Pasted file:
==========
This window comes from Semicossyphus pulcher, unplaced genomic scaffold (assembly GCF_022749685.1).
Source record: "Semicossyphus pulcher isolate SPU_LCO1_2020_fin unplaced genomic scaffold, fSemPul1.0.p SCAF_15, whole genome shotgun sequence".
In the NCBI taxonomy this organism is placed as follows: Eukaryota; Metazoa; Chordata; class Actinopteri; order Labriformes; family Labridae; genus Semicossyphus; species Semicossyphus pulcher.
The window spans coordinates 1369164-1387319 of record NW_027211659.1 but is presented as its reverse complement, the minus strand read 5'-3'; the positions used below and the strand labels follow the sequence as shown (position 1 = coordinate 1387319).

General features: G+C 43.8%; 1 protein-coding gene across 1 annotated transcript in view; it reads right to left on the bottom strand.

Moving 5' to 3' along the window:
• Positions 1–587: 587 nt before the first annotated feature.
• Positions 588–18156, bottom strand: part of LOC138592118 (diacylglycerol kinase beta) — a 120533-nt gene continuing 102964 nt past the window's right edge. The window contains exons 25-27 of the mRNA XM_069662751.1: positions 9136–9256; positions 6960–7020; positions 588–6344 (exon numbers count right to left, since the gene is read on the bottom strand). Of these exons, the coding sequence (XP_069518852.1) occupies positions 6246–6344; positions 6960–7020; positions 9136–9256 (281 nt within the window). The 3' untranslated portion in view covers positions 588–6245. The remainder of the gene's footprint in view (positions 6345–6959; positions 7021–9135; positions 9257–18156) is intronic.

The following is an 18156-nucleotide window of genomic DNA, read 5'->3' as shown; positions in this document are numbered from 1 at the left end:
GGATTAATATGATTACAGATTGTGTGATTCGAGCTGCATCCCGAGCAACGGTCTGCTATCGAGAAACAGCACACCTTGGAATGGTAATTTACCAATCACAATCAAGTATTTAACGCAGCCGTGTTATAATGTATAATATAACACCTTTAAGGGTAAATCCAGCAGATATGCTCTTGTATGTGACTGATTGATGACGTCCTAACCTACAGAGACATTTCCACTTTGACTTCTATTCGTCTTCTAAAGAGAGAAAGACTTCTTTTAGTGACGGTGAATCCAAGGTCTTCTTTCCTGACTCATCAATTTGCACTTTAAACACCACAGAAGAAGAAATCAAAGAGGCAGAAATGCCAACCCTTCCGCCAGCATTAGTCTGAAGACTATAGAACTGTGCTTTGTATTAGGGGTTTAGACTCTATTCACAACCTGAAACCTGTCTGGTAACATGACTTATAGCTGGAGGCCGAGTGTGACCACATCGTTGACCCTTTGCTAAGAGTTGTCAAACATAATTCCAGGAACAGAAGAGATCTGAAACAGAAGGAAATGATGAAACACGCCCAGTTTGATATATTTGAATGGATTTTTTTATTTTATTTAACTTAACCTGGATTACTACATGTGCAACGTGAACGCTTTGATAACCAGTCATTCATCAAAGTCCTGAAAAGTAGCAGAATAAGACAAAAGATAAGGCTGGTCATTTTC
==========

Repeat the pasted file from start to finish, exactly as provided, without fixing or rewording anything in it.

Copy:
This window comes from Semicossyphus pulcher, unplaced genomic scaffold (assembly GCF_022749685.1).
Source record: "Semicossyphus pulcher isolate SPU_LCO1_2020_fin unplaced genomic scaffold, fSemPul1.0.p SCAF_15, whole genome shotgun sequence".
In the NCBI taxonomy this organism is placed as follows: Eukaryota; Metazoa; Chordata; class Actinopteri; order Labriformes; family Labridae; genus Semicossyphus; species Semicossyphus pulcher.
The window spans coordinates 1369164-1387319 of record NW_027211659.1 but is presented as its reverse complement, the minus strand read 5'-3'; the positions used below and the strand labels follow the sequence as shown (position 1 = coordinate 1387319).

General features: G+C 43.8%; 1 protein-coding gene across 1 annotated transcript in view; it reads right to left on the bottom strand.

Moving 5' to 3' along the window:
• Positions 1–587: 587 nt before the first annotated feature.
• Positions 588–18156, bottom strand: part of LOC138592118 (diacylglycerol kinase beta) — a 120533-nt gene continuing 102964 nt past the window's right edge. The window contains exons 25-27 of the mRNA XM_069662751.1: positions 9136–9256; positions 6960–7020; positions 588–6344 (exon numbers count right to left, since the gene is read on the bottom strand). Of these exons, the coding sequence (XP_069518852.1) occupies positions 6246–6344; positions 6960–7020; positions 9136–9256 (281 nt within the window). The 3' untranslated portion in view covers positions 588–6245. The remainder of the gene's footprint in view (positions 6345–6959; positions 7021–9135; positions 9257–18156) is intronic.

The following is an 18156-nucleotide window of genomic DNA, read 5'->3' as shown; positions in this document are numbered from 1 at the left end:
GGATTAATATGATTACAGATTGTGTGATTCGAGCTGCATCCCGAGCAACGGTCTGCTATCGAGAAACAGCACACCTTGGAATGGTAATTTACCAATCACAATCAAGTATTTAACGCAGCCGTGTTATAATGTATAATATAACACCTTTAAGGGTAAATCCAGCAGATATGCTCTTGTATGTGACTGATTGATGACGTCCTAACCTACAGAGACATTTCCACTTTGACTTCTATTCGTCTTCTAAAGAGAGAAAGACTTCTTTTAGTGACGGTGAATCCAAGGTCTTCTTTCCTGACTCATCAATTTGCACTTTAAACACCACAGAAGAAGAAATCAAAGAGGCAGAAATGCCAACCCTTCCGCCAGCATTAGTCTGAAGACTATAGAACTGTGCTTTGTATTAGGGGTTTAGACTCTATTCACAACCTGAAACCTGTCTGGTAACATGACTTATAGCTGGAGGCCGAGTGTGACCACATCGTTGACCCTTTGCTAAGAGTTGTCAAACATAATTCCAGGAACAGAAGAGATCTGAAACAGAAGGAAATGATGAAACACGCCCAGTTTGATATATTTGAATGGATTTTTTTATTTTATTTAACTTAACCTGGATTACTACATGTGCAACGTGAACGCTTTGATAACCAGTCATTCATCAAAGTCCTGAAAAGTAGCAGAATAAGACAAAAGATAAGGCTGGTCATTTTC